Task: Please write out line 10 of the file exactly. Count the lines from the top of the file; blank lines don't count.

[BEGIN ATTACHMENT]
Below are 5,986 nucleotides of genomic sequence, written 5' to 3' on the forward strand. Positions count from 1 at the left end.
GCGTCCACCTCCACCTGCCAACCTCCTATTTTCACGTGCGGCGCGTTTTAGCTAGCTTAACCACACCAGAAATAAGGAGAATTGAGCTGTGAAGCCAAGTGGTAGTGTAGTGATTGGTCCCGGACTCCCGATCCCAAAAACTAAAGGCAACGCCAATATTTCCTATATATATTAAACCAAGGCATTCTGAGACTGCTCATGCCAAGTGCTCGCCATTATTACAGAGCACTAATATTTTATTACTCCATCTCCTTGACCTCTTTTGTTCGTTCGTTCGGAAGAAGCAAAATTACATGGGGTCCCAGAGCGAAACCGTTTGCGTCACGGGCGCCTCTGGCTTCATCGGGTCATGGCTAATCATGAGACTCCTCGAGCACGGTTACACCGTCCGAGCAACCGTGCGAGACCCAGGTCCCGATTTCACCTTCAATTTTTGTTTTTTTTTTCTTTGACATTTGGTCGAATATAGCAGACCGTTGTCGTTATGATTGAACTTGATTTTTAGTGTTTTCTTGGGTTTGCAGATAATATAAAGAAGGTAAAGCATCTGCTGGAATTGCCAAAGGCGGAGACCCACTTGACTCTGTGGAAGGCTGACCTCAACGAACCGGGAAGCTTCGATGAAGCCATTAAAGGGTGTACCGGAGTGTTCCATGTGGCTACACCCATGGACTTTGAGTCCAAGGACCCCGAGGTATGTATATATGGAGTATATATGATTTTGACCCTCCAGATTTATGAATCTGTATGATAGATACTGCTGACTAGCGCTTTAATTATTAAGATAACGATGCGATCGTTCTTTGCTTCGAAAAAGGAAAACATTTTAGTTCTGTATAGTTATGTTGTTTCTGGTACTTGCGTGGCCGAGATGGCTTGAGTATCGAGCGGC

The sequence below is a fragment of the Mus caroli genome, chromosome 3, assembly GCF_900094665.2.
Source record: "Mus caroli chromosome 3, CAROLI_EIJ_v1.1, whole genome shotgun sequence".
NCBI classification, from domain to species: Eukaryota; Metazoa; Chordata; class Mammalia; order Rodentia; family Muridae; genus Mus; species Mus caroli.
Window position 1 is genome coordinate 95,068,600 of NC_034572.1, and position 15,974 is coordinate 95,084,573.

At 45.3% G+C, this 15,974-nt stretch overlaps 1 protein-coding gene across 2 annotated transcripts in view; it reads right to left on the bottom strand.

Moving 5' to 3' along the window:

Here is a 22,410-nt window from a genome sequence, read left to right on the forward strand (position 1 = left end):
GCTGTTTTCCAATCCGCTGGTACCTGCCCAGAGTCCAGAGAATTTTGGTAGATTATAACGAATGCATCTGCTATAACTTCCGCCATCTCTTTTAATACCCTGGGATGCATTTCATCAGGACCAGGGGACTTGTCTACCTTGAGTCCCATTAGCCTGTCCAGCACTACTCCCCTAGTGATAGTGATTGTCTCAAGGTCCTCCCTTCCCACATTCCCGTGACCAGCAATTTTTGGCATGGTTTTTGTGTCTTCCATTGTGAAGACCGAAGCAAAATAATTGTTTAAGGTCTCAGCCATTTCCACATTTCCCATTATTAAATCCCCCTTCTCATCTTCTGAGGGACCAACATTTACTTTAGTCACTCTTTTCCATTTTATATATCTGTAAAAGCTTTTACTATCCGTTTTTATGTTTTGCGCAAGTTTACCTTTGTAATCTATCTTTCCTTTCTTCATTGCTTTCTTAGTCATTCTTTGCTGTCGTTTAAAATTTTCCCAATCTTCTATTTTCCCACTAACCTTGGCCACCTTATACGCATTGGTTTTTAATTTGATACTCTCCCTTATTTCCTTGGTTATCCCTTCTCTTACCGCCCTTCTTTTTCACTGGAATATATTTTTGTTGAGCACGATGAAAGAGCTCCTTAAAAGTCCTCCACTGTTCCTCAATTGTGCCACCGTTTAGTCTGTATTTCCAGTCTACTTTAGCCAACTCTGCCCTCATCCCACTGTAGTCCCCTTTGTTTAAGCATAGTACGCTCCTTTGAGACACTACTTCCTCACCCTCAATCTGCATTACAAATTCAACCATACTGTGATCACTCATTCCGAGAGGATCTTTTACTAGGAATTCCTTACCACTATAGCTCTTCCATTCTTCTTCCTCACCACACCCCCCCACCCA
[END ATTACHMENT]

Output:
GCTGTTTTCCAATCCGCTGGTACCTGCCCAGAGTCCAGAGAATTTTGGTAGATTATAACGAATGCATCTGCTATAACTTCCGCCATCTCTTTTAATACCCTGGGATGCATTTCATCAGGACCAGGGGACTTGTCTACCTTGAGTCCCATTAGCCTGTCCAGCACTACTCCCCTAGTGATAGTGATTGTCTCAAGGTCCTCCCTTCCCACATTCCCGTGACCAGCAATTTTTGGCATGGTTTTTGTGTCTTCCATTGTGAAGACCGAAGCAAAATAATTGTTTAAGGTCTCAGCCATTTCCACATTTCCCATTATTAAATCCCCCTTCTCATCTTCTGAGGGACCAACATTTACTTTAGTCACTCTTTTCCATTTTATATATCTGTAAAAGCTTTTACTATCCGTTTTTATGTTTTGCGCAAGTTTACCTTTGTAATCTATCTTTCCTTTCTTCATTGCTTTCTTAGTCATTCTTTGCTGTCGTTTAAAATTTTCCCAATCTTCTATTTTCCCACTAACCTTGGCCACCTTATACGCATTGGTTTTTAATTTGATACTCTCCCTTATTTCCTTGGTTATCCCTTCTCTTACCGCCCTTCTTTTTCACTGGAATATATTTTTGTTGAGCACGATGAAAGAGCTCCTTAAAAGTCCTCCACTGTTCCTCAATTGTGCCACCGTTTAGTCTGTATTTCCAGTCTACTTTAGCCAACTCTGCCCTCATCCCACTGTAGTCCCCTTTGTTTAAGCATAGTACGCTCCTTTGAGACACTACTTCCTCACCCTCAATCTGCATTACAAATTCAACCATACTGTGATCACTCATTCCGAGAGGATCTTTTACTAGGAATTCCTTACCACTATAGCTCTTCCATTCTTCTTCCTCACCACACCCCCCCACCCA